There’s an old Jewish story, I can’t remember where I first heard or read it. The story is now deep in my bones. It usually surfaces in me at some point during the Twelve Days of Christmas, reminding me of the hope which springs forth from the manger. Once upon a time, there was a monastery with a long history of commerce and a thriving spiritual community. But as time wore on, fewer and fewer villagers visited the hallowed halls of this monastery. Fewer people turned to the monks, who inhabited the monastery, for advice. Even the sale of their famous wines began to dwindle. The abbot began to despair for his community. “What should they do?” he wondered. They prayed daily for guidance, but the brothers only became more dispirited. The monastery itself reflected their mood, becoming shabby and untidy. At last, the Abbot, hearing that a wise Jewish rabbi was visiting, swallowed his pride and went to visit the rabbi to ask for his advice.
The abbot and the rabbi visited for a long time. They talked of their respective religions, and the fickleness of human nature. The abbot explained his problem to the rabbi and asked him for advice, but the Jewish sage only shook his head and smiled. As the abbot sadly departed, the rabbi suddenly rose and shouted after him, “Ah, but take heart my friend for the Messiah lives amongst you!”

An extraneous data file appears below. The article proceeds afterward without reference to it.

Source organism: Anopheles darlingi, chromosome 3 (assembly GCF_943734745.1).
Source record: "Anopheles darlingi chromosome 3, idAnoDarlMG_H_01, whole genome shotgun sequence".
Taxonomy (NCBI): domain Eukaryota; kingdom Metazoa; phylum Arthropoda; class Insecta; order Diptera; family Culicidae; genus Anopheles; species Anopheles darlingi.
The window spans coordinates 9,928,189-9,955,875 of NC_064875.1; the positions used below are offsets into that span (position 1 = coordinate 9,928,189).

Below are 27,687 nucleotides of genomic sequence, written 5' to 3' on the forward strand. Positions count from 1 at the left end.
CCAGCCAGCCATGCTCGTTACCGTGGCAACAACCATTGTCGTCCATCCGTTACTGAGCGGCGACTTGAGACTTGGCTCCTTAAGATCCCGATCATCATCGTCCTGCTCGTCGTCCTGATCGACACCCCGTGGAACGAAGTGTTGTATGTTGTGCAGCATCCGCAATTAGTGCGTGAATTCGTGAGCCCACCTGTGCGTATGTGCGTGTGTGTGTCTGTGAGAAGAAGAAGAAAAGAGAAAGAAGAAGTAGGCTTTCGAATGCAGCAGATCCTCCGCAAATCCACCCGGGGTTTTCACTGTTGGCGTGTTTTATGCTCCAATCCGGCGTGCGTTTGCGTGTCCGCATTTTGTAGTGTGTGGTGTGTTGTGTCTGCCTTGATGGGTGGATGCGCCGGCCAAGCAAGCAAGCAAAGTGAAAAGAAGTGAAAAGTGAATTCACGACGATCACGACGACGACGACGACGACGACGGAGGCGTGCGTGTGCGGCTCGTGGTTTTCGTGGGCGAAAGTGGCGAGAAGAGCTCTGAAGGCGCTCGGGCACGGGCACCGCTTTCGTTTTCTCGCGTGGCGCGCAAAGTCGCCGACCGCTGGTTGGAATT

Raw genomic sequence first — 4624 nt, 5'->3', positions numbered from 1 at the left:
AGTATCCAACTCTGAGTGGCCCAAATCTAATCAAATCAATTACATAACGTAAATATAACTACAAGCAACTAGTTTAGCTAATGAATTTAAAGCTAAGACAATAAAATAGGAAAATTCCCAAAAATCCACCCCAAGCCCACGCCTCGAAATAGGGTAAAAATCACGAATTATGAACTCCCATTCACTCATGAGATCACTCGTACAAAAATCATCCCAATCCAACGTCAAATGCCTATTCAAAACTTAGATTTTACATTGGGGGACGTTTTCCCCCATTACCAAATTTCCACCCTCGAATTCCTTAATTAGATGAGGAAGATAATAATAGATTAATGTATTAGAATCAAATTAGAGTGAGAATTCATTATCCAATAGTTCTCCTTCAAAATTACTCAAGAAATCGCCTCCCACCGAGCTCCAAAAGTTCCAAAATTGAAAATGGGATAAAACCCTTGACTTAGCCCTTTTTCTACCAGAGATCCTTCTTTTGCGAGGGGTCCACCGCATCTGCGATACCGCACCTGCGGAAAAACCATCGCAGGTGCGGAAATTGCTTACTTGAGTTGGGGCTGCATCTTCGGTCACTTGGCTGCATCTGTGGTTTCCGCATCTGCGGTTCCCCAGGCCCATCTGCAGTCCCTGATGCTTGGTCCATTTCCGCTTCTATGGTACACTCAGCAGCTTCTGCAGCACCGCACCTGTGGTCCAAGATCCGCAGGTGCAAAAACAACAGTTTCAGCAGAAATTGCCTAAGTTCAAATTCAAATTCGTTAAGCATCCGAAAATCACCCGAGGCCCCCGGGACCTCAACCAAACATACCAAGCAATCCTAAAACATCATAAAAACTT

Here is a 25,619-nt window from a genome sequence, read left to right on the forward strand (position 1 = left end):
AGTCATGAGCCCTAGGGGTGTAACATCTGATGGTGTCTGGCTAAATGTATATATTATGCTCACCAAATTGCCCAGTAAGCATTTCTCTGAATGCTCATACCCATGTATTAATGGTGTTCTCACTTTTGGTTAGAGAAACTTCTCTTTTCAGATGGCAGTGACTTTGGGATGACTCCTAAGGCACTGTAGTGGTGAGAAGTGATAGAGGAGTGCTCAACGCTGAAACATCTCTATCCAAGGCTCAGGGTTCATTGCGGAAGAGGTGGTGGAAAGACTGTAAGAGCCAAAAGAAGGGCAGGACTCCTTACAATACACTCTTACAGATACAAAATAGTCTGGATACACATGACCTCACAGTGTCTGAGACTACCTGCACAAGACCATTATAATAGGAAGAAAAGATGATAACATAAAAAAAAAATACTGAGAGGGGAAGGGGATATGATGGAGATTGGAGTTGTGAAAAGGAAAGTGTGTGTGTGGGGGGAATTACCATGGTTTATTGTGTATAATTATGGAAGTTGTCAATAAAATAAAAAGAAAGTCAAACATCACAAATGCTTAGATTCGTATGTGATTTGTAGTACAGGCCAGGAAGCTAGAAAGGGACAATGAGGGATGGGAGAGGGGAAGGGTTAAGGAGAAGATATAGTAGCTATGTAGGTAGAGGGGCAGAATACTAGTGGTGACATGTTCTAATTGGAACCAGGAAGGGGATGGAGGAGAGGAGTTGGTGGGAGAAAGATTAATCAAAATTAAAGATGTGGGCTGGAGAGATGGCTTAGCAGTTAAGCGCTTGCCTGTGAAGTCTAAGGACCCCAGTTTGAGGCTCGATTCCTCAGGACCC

All the way home the abbot pondered the rabbi’s words, “The Messiah lives amongst you.” What could he mean? Did the Messiah live in the abbey? The abbot knew all the brothers very well. Could one of them really be the Messiah? Surely, he, the abbot, was not the Messiah? Was it possible? Upon reaching the monastery the abbot confided the rabbi’s words to another brother, who told another brother, who was overheard telling another brother. Soon the whole abbey had heard the news. “The Messiah lives amongst us!”
“Who do you suppose he could be?” As each brother speculated on who the Messiah could be, his view of his brothers began to change. Brother Louis no longer appeared simple, but rather innocent.
Brother Jacques was no longer uncompromising, but rather striving for spiritual perfection. The brothers began to treat each other with greater respect and courtesy; after all, one never knew when he might be speaking to the Messiah. And, as each brother discovered his own words were taken seriously, the thought that he might become the Messiah would cross his humble mind and he would square his shoulders and attend his work with greater care, and he started acting like a Messiah.
Soon the neighboring villages began to notice the change which had come over the monastery. The brothers seemed so happy. Villagers flocked to the monastery and were energized by the spirit of the Brothers. And so, the SPIRIT grew, and the monastery flourished. As each new brother was welcomed, the question arose, “Could he be the Messiah?” Apparently, this monastery still prospers today, and it is often whispered both within its walls and in the surrounding towns that the Messiah lives amongst them.